President Marcos wondered whether General Valeriano, now resident in the States, might be a good person to take over the development of a constabulary.

Dr. Kissinger asked the President’s thoughts on possibilities for a settlement. President Marcos supported the idea that the South Vietnamese should work out their internal arrangements, and that the U.S. might be able to work out a satisfactory military withdrawal as the first [Page 396] topic for the talks. He believed that Hanoi, which had thought that time was on its side, was beginning to have doubts. During the subsequent discussion, President Marcos asked whether the U.S. would be willing to withdraw, to which Dr. Kissinger said that we would not withdraw precipitately or unilaterally. The other side must also withdraw from Laos and Cambodia; then we will withdraw.

President Marcos remarked on a recent conversation with Vice President Ky; he said that Ky had shown himself “eager” to meet with the NLF leaders. Asked whether this reflects mistrust of us, President Marcos guessed that Ky may fear a U.S.–NLF deal without knowledge, but that this fear is probably transitory.

President Marcos asked pointblank whether there are any moves under way to promote conversations beyond the public ones in Paris. Who is doing it, and what are the prospects? Dr. Kissinger professed a lack of knowledge as to the initiatives of various parties, but said that the Communists are realists; if they believe it better to settle now rather than two years hence, they will settle now. Asked again whether there are private negotiations presently underway with North Vietnam, he said that there have been private meetings from time to time, but that there is not a continuing series going on now. President Marcos then suggested that there should be such talks, and that public talks in Paris would be useless without them.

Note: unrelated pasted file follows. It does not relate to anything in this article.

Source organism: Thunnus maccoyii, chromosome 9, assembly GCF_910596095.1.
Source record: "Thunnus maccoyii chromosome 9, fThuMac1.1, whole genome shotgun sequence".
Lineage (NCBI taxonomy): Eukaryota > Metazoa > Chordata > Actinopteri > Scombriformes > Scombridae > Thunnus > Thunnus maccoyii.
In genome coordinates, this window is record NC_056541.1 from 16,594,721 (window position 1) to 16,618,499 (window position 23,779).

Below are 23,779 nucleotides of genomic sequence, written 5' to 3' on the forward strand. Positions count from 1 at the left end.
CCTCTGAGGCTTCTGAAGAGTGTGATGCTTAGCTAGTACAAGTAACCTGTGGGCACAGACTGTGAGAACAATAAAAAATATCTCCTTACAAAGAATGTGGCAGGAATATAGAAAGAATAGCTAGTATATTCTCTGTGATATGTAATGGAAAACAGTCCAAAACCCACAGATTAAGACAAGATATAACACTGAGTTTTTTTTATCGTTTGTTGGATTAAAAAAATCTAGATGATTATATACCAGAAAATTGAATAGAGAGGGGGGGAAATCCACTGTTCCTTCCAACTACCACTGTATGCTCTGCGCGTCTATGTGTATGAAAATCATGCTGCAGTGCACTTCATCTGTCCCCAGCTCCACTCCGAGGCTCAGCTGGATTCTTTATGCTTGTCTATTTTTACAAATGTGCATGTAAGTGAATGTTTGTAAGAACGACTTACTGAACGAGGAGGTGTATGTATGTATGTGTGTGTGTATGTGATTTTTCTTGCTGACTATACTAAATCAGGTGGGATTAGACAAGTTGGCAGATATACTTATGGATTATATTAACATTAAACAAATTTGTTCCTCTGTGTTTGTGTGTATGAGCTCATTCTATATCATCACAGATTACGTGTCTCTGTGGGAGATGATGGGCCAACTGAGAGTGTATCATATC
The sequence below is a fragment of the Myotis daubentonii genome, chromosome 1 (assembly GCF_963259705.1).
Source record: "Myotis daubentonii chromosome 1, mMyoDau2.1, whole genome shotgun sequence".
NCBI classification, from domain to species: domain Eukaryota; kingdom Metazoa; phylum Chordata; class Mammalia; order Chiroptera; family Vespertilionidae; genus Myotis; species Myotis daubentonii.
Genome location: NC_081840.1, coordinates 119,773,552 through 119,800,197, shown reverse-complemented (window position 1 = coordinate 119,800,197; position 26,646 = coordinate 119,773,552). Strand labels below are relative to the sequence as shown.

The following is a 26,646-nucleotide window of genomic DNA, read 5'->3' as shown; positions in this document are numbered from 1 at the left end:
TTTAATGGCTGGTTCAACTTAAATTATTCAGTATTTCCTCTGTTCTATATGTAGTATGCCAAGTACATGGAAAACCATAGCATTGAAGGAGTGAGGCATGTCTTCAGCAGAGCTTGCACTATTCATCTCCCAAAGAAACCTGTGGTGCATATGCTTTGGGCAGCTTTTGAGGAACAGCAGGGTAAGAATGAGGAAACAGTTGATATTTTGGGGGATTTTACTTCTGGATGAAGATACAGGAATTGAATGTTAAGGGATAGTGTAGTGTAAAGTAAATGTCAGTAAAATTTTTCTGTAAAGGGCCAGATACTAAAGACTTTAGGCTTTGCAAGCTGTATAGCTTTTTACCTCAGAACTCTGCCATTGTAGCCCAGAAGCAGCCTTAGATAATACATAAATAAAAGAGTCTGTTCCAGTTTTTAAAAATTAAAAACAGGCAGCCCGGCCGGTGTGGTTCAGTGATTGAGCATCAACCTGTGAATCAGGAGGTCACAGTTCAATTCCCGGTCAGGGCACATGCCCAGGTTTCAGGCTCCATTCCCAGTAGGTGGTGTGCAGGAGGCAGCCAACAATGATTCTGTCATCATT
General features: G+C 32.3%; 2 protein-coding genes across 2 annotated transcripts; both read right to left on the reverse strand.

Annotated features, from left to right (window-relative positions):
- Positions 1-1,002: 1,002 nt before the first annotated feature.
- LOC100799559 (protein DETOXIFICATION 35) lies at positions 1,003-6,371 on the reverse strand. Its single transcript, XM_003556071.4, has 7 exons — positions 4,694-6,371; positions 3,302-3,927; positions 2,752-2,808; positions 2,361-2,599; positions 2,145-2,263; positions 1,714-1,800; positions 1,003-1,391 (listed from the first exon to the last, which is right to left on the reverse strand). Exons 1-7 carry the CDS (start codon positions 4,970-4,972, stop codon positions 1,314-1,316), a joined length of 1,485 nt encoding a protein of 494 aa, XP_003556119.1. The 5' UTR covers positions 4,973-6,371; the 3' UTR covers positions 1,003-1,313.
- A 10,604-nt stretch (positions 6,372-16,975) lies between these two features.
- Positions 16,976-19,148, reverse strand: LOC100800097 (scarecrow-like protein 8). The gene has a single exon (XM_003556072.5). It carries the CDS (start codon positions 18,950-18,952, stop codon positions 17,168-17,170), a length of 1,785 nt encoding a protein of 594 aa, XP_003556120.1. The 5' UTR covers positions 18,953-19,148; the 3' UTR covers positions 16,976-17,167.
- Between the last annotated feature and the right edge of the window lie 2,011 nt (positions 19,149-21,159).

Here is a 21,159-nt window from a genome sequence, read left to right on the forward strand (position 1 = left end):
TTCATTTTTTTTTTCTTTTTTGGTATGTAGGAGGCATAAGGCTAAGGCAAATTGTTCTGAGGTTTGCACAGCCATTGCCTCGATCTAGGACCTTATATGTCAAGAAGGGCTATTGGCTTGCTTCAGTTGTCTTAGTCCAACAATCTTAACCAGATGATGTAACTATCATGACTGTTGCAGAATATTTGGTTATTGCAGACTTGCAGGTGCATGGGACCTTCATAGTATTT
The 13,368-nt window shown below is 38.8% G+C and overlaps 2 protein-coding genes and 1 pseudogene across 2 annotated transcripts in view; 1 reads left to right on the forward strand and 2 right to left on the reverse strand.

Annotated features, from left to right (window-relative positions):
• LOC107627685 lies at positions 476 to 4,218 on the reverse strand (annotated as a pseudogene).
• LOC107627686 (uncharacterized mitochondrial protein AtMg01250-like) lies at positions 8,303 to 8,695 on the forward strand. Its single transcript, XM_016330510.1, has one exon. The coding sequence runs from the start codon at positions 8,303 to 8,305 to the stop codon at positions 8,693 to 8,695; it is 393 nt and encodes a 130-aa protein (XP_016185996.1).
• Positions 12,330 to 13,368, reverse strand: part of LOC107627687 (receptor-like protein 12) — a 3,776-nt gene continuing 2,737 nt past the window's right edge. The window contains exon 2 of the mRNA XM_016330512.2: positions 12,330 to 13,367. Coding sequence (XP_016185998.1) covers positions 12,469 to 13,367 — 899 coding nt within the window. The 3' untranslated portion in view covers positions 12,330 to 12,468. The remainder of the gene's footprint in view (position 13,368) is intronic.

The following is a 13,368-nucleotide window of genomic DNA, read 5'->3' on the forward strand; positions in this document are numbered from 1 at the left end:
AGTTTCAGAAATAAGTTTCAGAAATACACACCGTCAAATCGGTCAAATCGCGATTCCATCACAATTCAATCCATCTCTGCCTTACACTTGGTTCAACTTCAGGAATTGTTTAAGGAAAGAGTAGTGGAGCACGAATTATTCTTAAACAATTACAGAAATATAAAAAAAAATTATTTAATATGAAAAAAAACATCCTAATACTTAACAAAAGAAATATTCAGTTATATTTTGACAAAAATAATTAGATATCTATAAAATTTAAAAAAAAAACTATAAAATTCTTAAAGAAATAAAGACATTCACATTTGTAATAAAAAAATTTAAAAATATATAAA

Dr. Kissinger asked whether President Marcos felt that we were consulting sufficiently with him. The President said that consultation has been adequate so far, but that the time may be approaching for more consultations with Asian leaders. They must be private.


In answer to a question, President Marcos said that the Philippines would look favorably upon a Japanese role in regional military security, “provided the U.S. were there.” He had been interested in remarks which Kishi had made concerning the increase in the Japanese military budget and amendments to the Constitution. Marcos said that he was interested, and wondered whether there were a “new trend” in Japanese thinking. Dr. Kissinger indicated that he doubted that the Japanese were yet ready for a major expansion in their military expenditures.

  1. Source: National Archives, RG 59, Central Files 1967–69, POL PHIL–US. Secret; Exdis. Presumably drafted by Grant and approved by John P. Walsh (S/S). The meeting was held at the Shoreham Hotel. Philippine President Ferdinand E. Marcos was in Washington for the funeral of former President Eisenhower.
  2. Telegram 644 from Manila, January 20, reported Marcos’ conversation with U.S. Ambassador G. Mennen Williams, and noted that the “President stated that he had been invited to make a visit to Cambodia and that the Cambodians wanted him to help improve relations with U.S.” (National Archives, RG 59, Central Files 1967–69, POL 15–1 PHIL)
  3. The Laurel–Langley agreement granted the Philippines preferential U.S. tariff treatment for sugar and other key exports. It was negotiated by Senator José Laurel as head of a Philippine economic mission sent to the United States in 1955 by President Magsaysay.